Delia Locke


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Aug. 28. Sabbath. Dr. Robert and Geo. have today attended a camp-meeting, as well as most of the people from the Ranch. There has been no S. school today. The camp meeting is held by the M. E. church near the bridge on the Calaveras river. Mr. Curry is unable to attend the meeting this year, as he has had the misfortune to get his leg broken by the kick of a cow. The meeting today was not as well attended as some last year. (T.S.R. 48. 2 P.M. 84. S.S. 69.) Aug. 29. Monday. Today I have written to Aunt Abbott. The subjects of my letter were - Health of all - Father L. - Children. Ambrotype – Camp-meetings - Sewing Circle. (T.S.R. 49. 2 P.M. 83. S.S. 72.) Aug. 30. Tuesday. I have written to Brother Josiah relative to his future prospects and conduct, also advising his attending the Normal school. We have tonight received the Atlantic mail. Mother has sent us the pictures of Roland and Hannah this time. Hannah has grown and changed much since I saw her, and Roland is quite a young man. The intelligence of the death of Horace Mann has also arrived. In his death, the country has truly met with a great loss. He devoted his energies to the cause of education, as well as his means, there by reducing himself to poverty. His name will not be forgotten by those whom he labored to benefit. My babe is now six weeks old and weighs thirteen and three fourths pounds. He is a very quiet child, as much, if not more so than either of the others. (T.S.R. 53. 2 P.M. 94. S.S. 81.) Aug. 31. Wednesday. Today I have been out riding for the first time since my sickness. Taking the children, I rode over and visited Susie. Catharine Sherman was there with her babe - a very active little thing. They were all surprised to see how fast my baby grows. Had a very pleasant visit. We looked over Aunt Hannah's collection of bonnets. I think I shall buy one. (T.S.R. 55. 2 P.M. 98. S.S. 84.) Sept. 1. Thursday. I have written to my parents today. The subjects of my letter were - Visit to Susie - Pictures received - Children - Cradle - Lamb - New things - I late Fair in prospect - Horace Mann's death. Mrs. John Smith of Stockton with her brother Philip Megerle and her little boy Willie, called here this afternoon. She seems rather sad, not so buoyant hearted as formerly. she buried a baby girl about ten months since. Her boy is about Luther's age, but is much smaller. Aunt Hannah came over here this morning, and brought some bonnets to be left here, as she thinks she shall be more likely to get a sale for them here than there. (T.S.R. 55. 2 P.M. 96. S.S. 70.) Sept. 2. Friday. Susie came over this morning to arrange her letters with mine, to be sent to mail. This afternoon, Mr. & Mrs. Athearn and Frank called for a short time. Dr. has been to town today and returned. He is a candidate on the Republican ticket, for County Superintendant of schools. I believe there is no more in the county so well qualified for that office as he, yet I hope he will not be elected, for I know if he should be, he would spend more time for the good of schools than his other duties would justify. The election day comes next week. (T.S.R. 51. 2 P.M. 84. S.S. 63.) Sept. 3. Saturday. Aunt Hannah came and spent an hour or two with me this morning. I have found some lines in the San Francisco Weekly Times which are very pretty, entitled "The Baby. I here transcribe them. 1. "Another little wave, Upon the sea of Life; Another soul to save, Amid its toil and strife. 2. Two more little feet To walk the dusty road; To choose where two paths meet The narrow and the broad. 3. Two more little hands, To work for good or ill; Two more little eyes, Another little will. 4. Another heart to love, Receiving love again; And so the baby came. A thing of joy and pain." (T.S.R. 50. 2 P.M. 81. S.S. 67.)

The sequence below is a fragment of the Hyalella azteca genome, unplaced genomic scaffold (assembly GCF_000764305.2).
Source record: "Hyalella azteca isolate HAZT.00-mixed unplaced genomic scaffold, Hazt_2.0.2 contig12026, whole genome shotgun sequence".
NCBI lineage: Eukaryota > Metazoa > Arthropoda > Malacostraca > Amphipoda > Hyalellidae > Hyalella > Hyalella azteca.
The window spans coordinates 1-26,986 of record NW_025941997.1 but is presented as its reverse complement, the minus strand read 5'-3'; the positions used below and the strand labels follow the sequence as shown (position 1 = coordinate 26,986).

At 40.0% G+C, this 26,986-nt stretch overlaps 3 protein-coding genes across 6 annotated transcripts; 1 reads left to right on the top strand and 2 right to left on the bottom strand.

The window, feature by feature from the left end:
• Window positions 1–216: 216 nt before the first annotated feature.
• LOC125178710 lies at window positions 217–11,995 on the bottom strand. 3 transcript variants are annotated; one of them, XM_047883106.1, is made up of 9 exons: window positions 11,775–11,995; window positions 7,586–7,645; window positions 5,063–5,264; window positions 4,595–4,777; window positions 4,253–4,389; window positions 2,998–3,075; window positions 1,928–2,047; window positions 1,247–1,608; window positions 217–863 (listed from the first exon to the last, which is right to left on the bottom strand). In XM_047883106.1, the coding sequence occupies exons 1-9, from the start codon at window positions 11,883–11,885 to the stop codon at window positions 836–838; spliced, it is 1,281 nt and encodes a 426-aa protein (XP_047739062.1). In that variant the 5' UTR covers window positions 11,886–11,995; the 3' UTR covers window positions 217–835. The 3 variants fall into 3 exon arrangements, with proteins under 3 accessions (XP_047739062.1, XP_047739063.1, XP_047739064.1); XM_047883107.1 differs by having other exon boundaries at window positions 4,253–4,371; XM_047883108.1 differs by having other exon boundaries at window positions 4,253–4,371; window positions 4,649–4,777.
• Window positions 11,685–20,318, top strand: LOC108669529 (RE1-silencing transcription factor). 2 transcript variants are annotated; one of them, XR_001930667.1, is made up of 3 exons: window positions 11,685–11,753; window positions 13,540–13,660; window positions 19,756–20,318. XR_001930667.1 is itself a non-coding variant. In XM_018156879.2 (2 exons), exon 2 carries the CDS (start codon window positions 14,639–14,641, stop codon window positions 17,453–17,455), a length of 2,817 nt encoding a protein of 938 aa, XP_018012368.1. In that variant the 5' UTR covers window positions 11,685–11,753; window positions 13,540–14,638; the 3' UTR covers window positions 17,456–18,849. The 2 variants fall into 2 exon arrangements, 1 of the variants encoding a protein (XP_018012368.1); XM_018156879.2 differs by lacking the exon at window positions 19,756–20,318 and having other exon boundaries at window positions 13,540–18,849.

Date Original

August 1859

Dates Covered



Original diary dimensions: 22 x 33 cm.

Resource Identifier



Holt-Atherton Special Collections, University of the Pacific Library

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Delia Locke, diaries, women, diarist, California, Locke-Hammond Family Papers, Lockeford, CA, Dean Jewett Locke, rural life, rural California, 19th Century, church, temperance organizations, Mokelumne River Ladies' Sewing Circle, temperature recordings, journal